I was not a Nigerian until I lived outside Nigeria. Let me explain.
The realization that I am Nigerian hit me right between the eyes when I went to study in Sweden. Apart from the fact that I was a foreigner, that is. Foreigner I was prepared for. The reason I chose to go to Sweden to do an MA in Development Studies was not only because it is in one of the most developed countries in the world (UNDP and World Bank data); it was also because it was far away, and promised new discoveries. It was foreign, so I expected to be a foreigner.
That expectation still did not help much when I was confronted with just how foreign I was. First of all, I realized that I was in a very white country. Sweden in particular and the Nordic world in general is very white. Unlike France, Britain or the Netherlands, they do not have a history of colonization, so they have not had a large population of foreigners living there for as long as say France.
Plus there is something about the self that makes one look out for others with ones’ identity markers. Therefore, I noticed, walking down one of the busiest roads in Uppsala, Sweden, that I could not find any other black face.
The first thing I ‘became’ was a black person. Not long after, I became African.
It did not take me too long to meet other Africans. Some of them were students like me, others asylum seekers. Scanning those faces on my first walk down the Uppsala road was not for fun. I knew that I would need help ‘getting into’ the country, and who else to help one get in smoothly than one who might have had the same experiences as one? And how to tell that someone is like one if not by their looks?
The Africans I met helped me quickly transform myself from a black person into an African. It would have been different had it been Berlin, where I now live. The black face could either be an African or an American GI (America has military bases in Germany). I do not need to point to the different treatments one might receive if one were either of the two.
In any case, in Uppsala, I became an African. Till now, the story has been about me and people who look like me. Let me add to the mix the subtle things that made me an Other to the Swedish Self. First is the process of being made into the other. Simple things like being spoken to in English and not Swedish, although very welcome, meant that they ‘knew’ that I was not a Swede. That is if the way I looked did not already give that away. Or the fact that one of my housemates asked me, after he had had one bottle too many, whether we have roads in Africa. That seals it, right? How much more other can one be if one does not even have roads? Well, you can also add the issue of living on trees. That came later.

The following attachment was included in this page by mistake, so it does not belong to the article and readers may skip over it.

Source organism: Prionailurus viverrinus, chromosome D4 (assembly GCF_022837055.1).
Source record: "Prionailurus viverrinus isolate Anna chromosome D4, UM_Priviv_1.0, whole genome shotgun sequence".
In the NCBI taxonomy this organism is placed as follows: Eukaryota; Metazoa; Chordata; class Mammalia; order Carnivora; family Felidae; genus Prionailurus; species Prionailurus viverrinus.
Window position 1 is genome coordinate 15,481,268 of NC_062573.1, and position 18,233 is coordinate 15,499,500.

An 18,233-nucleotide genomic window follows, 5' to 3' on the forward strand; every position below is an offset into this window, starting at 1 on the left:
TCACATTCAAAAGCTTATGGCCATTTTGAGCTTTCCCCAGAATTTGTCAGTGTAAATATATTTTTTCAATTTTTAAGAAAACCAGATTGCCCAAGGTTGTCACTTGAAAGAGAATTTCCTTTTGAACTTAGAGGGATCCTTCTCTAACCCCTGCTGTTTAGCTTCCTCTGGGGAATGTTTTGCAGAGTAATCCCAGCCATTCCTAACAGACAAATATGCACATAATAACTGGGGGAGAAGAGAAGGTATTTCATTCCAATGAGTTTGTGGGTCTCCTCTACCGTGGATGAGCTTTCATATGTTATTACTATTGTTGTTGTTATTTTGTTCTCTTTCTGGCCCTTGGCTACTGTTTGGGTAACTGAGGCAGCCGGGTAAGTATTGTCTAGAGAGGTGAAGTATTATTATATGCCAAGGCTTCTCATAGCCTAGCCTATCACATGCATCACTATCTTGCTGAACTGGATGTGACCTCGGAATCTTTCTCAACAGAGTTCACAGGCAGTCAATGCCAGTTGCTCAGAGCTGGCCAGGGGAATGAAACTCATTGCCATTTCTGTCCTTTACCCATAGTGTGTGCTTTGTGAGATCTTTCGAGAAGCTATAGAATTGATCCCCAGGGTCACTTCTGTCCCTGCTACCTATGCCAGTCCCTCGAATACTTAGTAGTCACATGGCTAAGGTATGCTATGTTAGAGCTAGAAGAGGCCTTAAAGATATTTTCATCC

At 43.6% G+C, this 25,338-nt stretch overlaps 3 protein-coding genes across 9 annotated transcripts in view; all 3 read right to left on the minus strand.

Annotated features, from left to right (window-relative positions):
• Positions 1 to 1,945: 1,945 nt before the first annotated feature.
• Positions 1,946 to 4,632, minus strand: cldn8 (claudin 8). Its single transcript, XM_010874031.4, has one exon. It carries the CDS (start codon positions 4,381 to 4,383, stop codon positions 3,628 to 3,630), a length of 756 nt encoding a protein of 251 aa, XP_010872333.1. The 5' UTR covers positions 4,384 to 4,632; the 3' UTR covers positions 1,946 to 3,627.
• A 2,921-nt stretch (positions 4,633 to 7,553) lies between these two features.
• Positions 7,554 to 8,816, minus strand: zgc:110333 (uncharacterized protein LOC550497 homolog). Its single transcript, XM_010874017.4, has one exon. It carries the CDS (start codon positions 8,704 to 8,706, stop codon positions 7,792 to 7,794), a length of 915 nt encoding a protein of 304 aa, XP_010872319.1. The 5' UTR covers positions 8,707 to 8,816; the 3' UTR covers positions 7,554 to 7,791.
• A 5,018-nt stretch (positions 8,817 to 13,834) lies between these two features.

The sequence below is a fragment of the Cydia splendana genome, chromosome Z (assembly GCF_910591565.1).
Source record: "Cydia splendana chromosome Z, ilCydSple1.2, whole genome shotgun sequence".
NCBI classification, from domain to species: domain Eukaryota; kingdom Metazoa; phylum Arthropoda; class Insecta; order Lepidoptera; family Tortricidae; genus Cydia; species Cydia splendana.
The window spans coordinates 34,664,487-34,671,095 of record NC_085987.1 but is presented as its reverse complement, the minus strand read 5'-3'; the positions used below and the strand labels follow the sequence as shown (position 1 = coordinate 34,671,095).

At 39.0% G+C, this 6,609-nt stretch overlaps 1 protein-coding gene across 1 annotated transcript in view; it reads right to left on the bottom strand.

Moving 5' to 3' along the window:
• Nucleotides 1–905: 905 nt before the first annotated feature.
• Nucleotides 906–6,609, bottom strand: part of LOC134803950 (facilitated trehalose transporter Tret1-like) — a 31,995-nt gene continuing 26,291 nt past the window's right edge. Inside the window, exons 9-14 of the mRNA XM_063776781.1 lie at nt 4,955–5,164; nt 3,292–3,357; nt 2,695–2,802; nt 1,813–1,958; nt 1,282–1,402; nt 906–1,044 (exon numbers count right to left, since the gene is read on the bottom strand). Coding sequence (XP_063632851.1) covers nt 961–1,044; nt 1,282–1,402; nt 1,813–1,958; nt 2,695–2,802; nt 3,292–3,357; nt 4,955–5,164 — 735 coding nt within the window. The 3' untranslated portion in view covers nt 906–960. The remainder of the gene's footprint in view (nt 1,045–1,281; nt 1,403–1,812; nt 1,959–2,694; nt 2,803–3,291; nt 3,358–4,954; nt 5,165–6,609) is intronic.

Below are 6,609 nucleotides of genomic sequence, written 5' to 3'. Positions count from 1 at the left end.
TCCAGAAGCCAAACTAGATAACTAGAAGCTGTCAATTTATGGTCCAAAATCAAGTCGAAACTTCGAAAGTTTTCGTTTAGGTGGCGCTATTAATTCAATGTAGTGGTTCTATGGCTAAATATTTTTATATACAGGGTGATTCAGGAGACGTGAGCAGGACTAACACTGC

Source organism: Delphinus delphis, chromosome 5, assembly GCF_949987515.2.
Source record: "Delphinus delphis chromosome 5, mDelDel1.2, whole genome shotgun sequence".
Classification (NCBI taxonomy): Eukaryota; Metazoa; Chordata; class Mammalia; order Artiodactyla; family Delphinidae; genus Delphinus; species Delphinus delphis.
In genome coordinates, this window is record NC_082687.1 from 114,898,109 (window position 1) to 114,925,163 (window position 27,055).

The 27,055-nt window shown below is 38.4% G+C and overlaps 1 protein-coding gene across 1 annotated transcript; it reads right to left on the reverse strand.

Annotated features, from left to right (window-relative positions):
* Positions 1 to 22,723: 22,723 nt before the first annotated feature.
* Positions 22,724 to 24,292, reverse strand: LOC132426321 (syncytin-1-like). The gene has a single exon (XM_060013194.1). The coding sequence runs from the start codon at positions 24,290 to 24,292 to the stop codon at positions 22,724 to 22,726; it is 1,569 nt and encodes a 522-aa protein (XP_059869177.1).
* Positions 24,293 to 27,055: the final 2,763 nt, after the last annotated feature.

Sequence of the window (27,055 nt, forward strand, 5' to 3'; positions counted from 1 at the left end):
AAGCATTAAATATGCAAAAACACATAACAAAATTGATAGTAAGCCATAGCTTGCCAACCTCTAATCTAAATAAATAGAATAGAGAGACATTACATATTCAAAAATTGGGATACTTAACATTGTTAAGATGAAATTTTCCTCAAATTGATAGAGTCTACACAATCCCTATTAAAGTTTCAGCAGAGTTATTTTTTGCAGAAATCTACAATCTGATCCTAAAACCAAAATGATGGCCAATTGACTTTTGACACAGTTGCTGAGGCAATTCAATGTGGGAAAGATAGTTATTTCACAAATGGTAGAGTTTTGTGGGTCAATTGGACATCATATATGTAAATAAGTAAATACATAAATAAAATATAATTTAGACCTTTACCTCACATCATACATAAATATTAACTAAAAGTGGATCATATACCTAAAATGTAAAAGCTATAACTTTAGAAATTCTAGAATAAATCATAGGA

But the moment I became Nigerian was the moment one person asked where I was from and I replied Nigeria. I noticed the change on his face and asked what the matter was. He replied that there was a time their media warned them against Nigerian mails – 419 letters. That was what Nigeria was for him, a country from which scam letters and emails originate. I patiently explained to him that Yes, a few Nigerians are involved in it, but No, not all Nigerians are; they were only a few. From then on, I had to deal with the annoying fact of having to explain this to people. The fact that one out of every five African is a Nigerian became part of the arsenal. If one is not careful, one could end up living ones life defending one’s Nigerian self.
All the aforementioned could happen in the space of one day, or even a few hours.
Therefore, when one finds that it is Nigerians outside the country who fight the strongest against the negative portrayal of Nigerians in the global media – in adverts, movies or in the news – it is because they are the ones who have to deal with the effects of that portrayal.